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Forum topic by mattgill4 posted 07-02-2015 03:19 PM 765 views 0 times favorited 11 replies Add to Favorites Watch
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mattgill4

3 posts in 523 days


07-02-2015 03:19 PM

Topic tags/keywords: table table saw diy new noob new guy help question tablesaw tip

Hello. I am recently getting back into woodworking since high school. Wanting to start out with some key tools I need some help with table saws. I don’t have a ton of money to spend but wanted to get something that would cut accurate, be reliable, and somewhat portable (move around garage). 110v

Complete Projects:
Decorative Shelf
Stripped, Sanded, and Refinished old coffee tables
Garage workbench and storage with cabinets and drawers

Possible Projects:
Storage shelving
Cabinets
Dart board case
Bean Bags Set (cornhole)
Decorative Shelves
General home DIY

I found the Craftsman Evolv 10” Table Saw for $100 and bought it know I could return if needed. My question – is this a sufficient table for what I plan to do? Would a used table off Craigslist be a better option? If so, I will need some help on a decent one that won’t break the bank. I see quite a few of the older craftsman and delta models in the Chicago area, but am not sure what to look for/avoid.

Craigslist ones <$200:


Any help is appreciated!!


11 replies so far

View derrickparks57's profile

derrickparks57

128 posts in 1334 days


#1 posted 07-02-2015 04:00 PM

I actually own the the saw in the first picture, I bought it new in 2005 it has it’s quirks but it’s been a decent saw. To set the fence I measure from the front of the blade as well as the back, I’ve never paid attention to the tape measure on the fence guide, it ain’t right. Last year the motor bearings went out so it was either replace motor ($100) or replace bearings ($5), I changed the bearings. Well it worked great until about a month ago and it’s not cutting square anymore, so it’s time for a new saw for me. But it’s been a good saw, I bought it cause that’s what I could afford.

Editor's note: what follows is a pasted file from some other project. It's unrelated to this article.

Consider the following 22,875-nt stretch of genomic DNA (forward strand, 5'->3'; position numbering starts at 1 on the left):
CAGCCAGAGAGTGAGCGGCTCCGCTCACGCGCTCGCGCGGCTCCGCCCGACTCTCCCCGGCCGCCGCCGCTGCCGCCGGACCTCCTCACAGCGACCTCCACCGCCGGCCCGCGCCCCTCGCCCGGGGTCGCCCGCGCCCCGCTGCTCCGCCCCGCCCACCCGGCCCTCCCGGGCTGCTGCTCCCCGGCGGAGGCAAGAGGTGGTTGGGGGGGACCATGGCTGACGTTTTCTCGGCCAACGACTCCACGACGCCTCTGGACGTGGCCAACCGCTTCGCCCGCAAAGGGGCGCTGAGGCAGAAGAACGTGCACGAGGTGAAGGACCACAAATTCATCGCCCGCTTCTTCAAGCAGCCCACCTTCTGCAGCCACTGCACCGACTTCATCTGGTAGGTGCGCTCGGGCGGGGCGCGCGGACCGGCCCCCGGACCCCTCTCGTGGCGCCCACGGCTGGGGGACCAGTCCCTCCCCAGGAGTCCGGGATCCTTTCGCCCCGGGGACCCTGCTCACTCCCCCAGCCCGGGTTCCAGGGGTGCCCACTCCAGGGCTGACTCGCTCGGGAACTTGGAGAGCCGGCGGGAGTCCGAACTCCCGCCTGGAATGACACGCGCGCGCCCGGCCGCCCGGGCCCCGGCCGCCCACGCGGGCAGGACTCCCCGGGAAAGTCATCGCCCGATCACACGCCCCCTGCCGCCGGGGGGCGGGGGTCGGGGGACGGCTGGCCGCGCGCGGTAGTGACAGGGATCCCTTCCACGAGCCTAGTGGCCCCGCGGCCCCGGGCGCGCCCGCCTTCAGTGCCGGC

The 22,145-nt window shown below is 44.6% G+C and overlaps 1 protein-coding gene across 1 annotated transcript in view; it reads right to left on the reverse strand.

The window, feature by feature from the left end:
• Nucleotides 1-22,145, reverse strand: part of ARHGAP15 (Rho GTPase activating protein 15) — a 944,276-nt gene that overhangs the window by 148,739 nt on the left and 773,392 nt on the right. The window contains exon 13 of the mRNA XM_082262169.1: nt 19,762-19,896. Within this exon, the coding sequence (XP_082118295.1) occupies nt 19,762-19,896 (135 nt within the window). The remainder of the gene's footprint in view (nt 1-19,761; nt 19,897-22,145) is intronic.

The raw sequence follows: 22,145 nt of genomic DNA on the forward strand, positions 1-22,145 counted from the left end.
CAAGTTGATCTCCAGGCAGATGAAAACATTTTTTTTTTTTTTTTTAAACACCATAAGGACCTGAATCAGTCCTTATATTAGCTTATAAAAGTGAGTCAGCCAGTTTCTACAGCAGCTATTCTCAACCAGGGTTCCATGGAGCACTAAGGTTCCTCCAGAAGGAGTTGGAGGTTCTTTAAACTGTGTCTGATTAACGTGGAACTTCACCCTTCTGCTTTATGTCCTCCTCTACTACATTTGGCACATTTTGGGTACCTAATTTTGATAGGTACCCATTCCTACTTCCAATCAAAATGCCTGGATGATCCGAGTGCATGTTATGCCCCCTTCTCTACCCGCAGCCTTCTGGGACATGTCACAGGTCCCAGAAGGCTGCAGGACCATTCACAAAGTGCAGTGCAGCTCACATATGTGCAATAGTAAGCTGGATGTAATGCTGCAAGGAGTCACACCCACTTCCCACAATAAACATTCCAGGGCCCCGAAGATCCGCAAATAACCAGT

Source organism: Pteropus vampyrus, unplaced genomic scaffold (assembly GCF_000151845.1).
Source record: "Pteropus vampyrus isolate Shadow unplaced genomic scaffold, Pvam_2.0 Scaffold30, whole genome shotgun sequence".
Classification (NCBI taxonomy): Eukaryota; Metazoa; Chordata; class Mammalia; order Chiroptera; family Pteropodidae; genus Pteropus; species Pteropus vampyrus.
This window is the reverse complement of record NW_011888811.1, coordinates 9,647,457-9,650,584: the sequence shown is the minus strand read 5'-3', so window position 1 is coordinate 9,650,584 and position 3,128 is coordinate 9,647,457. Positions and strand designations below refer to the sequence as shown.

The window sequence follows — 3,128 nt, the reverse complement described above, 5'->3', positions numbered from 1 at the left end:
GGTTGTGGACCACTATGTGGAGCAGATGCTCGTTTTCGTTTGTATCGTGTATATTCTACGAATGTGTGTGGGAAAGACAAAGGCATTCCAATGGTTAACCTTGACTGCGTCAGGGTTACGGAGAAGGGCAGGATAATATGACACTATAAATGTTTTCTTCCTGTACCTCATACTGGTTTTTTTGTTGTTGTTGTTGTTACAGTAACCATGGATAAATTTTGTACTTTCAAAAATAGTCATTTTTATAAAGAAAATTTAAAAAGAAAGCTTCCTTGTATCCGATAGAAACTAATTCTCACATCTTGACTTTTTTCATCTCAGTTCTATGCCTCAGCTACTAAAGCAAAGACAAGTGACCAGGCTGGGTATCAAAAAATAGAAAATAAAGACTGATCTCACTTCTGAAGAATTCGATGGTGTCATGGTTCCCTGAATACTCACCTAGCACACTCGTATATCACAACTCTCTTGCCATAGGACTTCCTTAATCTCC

My dad owns one similar to the one in the 3rd picture, he’s used it reliably for at least 25 years with minor fixes and he upgraded the fence.

I would go with either the 2nd or 3rd depending on condition/price and how they run, and buy a good blade because that will make a world of difference.

-- Derrick, Florida, DP Woodwerks

View knotscott's profile

knotscott

7211 posts in 2839 days


#2 posted 07-02-2015 04:05 PM

A full size cast iron saw with a belt drive induction motor has a lot more potential, not to mention more operating space in front of the blade, more torque, and a much quieter motor. Without question, I’d return the Evolv if you can.

The ABCs of Table Saws

-- Happiness is like wetting your pants...everyone can see it, but only you can feel the warmth....

View WoodNSawdust's profile

WoodNSawdust

1417 posts in 640 days


#3 posted 07-02-2015 04:14 PM

make sure that the fence will clamp parallel to the blade.

If this is the extent of the projects you want to make you might look into a community workshop also called a MakerSpace. They usually have better quality tools.

-- "I love it when a plan comes together" John "Hannibal" Smith

View hhhopks's profile

hhhopks

645 posts in 1841 days


#4 posted 07-02-2015 04:25 PM

I would look up how to tune a table saw.

I had a Delta table saw where the cast iron table was warped. Evidently the hi-lo differential was around 1/8”. It took me a long time to figured it out why my cross cuts are messed up. If the table isn’t reasonably flat, the saw is probably not worth messing with (too costly to tune or impossible to tune)! Use a good straight edge and lay it on top of the table at various position and check for light. Though it won’t be perfectly flat, it needs to be within your expectation.

I believe other potential saw problems are more likely to solved by tuning or you have to live with the inconvenience (Ex: fence setting). There just isn’t much you can do to fix a warped table.

-- I'll be a woodworker when I grow up. HHHOPKS

View CB_Cohick's profile

CB_Cohick

460 posts in 714 days


#5 posted 07-02-2015 04:39 PM

My brother has one that looks a lot like picture 3. It is a nice saw, but he is not crazy about the fence. As Derrick mentioned about his Dad’s saw, they upgraded the fence on theirs.

-- Chris - Would work, but I'm too busy reading about woodwork.

View toolie's profile

toolie

2023 posts in 2092 days


#6 posted 07-03-2015 03:34 PM

either of the two c-man saws pictured will run circles around the newer c-man. their fences are much maligned, but slap a t2 on them and there’s not much in a hobbyists shop they wont be able to handle.